For ourselves, who have the experience of these centuries to live by, the one great mistake is to condone them. The greatest treason we can commit is to say that these were cruel days, and to condemn those who did these things; and then to turn round and say that these were the days and these the persons to whom we look for the highest enlightenment; surely that is to build the sepulchres of the unmerciful. The one test which we can and must apply is brought home to us by the darkest and most vivid experience: the one test of the Christian spirit and character is that it is pitiful, compassionate, merciful, that it puts itself in others’ place, that it is sensitive to their points of view, that it is kind, gentle, tender in dealing alike with equals and with inferiors.

I reserve for another occasion a detailed examination into this moral habit and the means to attain to it. I would only ask you to-day to remember that, though we live in days when outward persecutions are, thank God, almost impossible, there is an inward persecuting spirit of which we may need to free ourselves.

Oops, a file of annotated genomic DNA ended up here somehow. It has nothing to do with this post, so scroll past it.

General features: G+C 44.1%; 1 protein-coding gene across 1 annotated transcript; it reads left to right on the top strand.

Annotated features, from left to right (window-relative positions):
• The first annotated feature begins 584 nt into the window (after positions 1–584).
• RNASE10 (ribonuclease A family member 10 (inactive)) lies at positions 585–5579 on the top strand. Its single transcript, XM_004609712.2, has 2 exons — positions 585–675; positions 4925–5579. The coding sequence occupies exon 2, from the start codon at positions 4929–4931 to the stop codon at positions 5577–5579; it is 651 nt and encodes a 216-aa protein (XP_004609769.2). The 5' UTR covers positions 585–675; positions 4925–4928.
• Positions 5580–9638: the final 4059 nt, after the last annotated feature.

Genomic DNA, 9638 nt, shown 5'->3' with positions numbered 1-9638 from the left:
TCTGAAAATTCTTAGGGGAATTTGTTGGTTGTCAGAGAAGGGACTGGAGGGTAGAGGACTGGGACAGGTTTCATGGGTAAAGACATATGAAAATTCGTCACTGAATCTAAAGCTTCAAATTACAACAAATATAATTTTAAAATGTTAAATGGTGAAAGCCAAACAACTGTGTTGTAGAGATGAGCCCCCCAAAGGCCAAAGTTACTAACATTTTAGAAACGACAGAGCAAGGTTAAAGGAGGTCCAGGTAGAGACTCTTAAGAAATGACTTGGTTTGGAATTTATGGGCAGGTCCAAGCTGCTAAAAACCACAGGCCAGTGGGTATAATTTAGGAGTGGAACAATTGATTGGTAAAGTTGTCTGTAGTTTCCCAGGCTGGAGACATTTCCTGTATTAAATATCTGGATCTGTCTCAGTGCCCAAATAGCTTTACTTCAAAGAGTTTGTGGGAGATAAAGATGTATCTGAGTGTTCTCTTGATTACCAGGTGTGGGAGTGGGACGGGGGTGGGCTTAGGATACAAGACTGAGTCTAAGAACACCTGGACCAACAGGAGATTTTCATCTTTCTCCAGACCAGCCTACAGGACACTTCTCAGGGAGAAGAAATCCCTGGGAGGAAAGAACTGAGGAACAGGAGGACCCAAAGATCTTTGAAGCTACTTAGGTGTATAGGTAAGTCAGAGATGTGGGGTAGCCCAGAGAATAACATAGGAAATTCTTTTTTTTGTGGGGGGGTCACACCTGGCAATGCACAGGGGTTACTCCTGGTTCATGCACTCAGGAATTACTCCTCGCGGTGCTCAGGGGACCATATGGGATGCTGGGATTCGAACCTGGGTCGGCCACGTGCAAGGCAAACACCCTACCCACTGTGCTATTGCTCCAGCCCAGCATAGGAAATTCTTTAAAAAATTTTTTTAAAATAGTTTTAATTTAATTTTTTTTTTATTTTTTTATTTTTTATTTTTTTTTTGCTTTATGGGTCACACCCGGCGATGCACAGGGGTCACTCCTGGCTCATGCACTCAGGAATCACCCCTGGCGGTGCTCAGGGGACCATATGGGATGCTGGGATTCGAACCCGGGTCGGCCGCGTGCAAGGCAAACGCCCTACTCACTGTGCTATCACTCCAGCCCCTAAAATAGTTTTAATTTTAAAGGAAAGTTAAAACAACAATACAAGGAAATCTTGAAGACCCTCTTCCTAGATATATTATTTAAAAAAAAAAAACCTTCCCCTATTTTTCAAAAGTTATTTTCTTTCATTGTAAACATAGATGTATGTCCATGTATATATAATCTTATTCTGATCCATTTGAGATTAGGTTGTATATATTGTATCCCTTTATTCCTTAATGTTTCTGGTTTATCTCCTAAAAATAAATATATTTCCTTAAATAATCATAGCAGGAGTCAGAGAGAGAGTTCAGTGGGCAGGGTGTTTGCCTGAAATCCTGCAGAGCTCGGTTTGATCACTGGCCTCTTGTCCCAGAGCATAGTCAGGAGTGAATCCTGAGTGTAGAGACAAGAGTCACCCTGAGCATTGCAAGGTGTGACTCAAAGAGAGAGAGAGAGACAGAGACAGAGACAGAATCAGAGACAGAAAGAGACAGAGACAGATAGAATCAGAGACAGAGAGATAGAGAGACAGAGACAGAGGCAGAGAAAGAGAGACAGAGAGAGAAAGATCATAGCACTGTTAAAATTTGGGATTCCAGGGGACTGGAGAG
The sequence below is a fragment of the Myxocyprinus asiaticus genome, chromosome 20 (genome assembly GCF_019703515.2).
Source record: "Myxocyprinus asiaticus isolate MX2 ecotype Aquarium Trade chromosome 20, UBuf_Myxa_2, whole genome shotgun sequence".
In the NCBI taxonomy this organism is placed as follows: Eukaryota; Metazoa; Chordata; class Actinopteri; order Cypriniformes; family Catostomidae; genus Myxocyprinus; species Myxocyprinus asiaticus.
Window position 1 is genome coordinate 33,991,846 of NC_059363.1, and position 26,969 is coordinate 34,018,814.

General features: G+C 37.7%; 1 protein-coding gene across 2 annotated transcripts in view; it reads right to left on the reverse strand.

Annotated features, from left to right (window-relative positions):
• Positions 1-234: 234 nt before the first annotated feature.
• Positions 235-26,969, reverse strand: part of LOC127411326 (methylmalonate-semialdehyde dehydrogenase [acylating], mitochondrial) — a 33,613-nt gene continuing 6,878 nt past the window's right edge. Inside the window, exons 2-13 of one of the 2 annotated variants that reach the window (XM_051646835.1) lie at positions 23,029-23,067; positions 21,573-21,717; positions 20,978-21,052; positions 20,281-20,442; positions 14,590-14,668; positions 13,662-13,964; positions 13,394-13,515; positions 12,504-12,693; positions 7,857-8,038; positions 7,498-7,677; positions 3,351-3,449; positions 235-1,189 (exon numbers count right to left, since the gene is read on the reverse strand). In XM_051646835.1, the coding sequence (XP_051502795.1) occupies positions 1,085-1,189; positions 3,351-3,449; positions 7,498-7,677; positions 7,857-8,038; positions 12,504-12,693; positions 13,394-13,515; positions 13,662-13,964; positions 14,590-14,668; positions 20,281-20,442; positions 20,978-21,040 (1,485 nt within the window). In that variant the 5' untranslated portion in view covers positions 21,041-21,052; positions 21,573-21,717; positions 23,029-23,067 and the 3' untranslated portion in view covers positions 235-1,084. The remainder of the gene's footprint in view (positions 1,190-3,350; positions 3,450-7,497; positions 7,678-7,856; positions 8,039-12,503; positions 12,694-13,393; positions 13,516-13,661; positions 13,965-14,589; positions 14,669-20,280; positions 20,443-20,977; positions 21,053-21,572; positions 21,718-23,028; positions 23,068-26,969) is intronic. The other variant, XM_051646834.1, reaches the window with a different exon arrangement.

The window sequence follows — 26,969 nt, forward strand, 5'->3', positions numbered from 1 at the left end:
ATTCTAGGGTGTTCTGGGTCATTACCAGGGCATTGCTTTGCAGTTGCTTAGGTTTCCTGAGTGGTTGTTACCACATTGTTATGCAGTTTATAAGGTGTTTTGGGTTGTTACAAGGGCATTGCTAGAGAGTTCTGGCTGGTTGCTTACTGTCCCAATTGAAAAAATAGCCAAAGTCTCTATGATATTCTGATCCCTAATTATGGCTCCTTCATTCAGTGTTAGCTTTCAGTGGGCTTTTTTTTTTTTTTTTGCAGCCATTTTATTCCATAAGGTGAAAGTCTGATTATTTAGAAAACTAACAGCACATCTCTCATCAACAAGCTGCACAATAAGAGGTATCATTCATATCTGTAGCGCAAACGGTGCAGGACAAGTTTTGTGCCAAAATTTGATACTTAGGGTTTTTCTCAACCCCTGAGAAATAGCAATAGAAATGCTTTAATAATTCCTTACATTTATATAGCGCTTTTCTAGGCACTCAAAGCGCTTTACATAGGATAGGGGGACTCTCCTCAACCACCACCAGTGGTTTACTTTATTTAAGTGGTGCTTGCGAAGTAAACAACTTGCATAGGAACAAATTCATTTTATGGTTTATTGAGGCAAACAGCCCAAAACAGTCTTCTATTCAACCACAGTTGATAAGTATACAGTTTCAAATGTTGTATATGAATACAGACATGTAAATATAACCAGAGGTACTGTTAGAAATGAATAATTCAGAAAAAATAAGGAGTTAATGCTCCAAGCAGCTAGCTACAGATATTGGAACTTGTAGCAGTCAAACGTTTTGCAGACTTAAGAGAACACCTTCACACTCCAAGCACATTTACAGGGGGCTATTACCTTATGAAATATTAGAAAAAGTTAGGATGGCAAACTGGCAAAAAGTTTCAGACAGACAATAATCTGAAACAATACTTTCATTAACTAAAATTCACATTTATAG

When we encourage within ourselves hatred, because others disagree with us or misrepresent us, when we give ourselves up to the remembrance of injuries, when we trample on the fallen, when we harden our hearts against our political opponents, when we refuse to see good in them, when we misrepresent them, we prove that we are the ‘children of those that killed the prophets.’ It is impossible to read the newspapers or listen to much of our ordinary conversations without becoming sensible of such a spirit. Let us cast it away from ourselves as an accursed thing; it cuts us off from Christ, so that we shall never understand Him. The one thing that matters is to know God in Christ, and this vile spirit blocks Him out; it hardens the heart and kills the nerve of our best feelings. Let us pray against it, struggle against it, let us renounce it at once and for ever; let us dwell on the beauty, the loveliness of the Christian ideal “Be ye therefore merciful as your Father in heaven is merciful, for He maketh the sun to shine on the evil and on the good, and sendeth rain on the just and the unjust.” “Be ye kind to one another, tender-hearted, forgiving one another, even as Christ has forgiven you.”

* Lecky’s History of Rationalism.

Eyton, R. (1896). The Benediction on the Merciful (I). In The Beatitudes (Second Edition, pp. 73–82). Kegan Paul, Trench, Trübner & Co. Ltd. (Public Domain)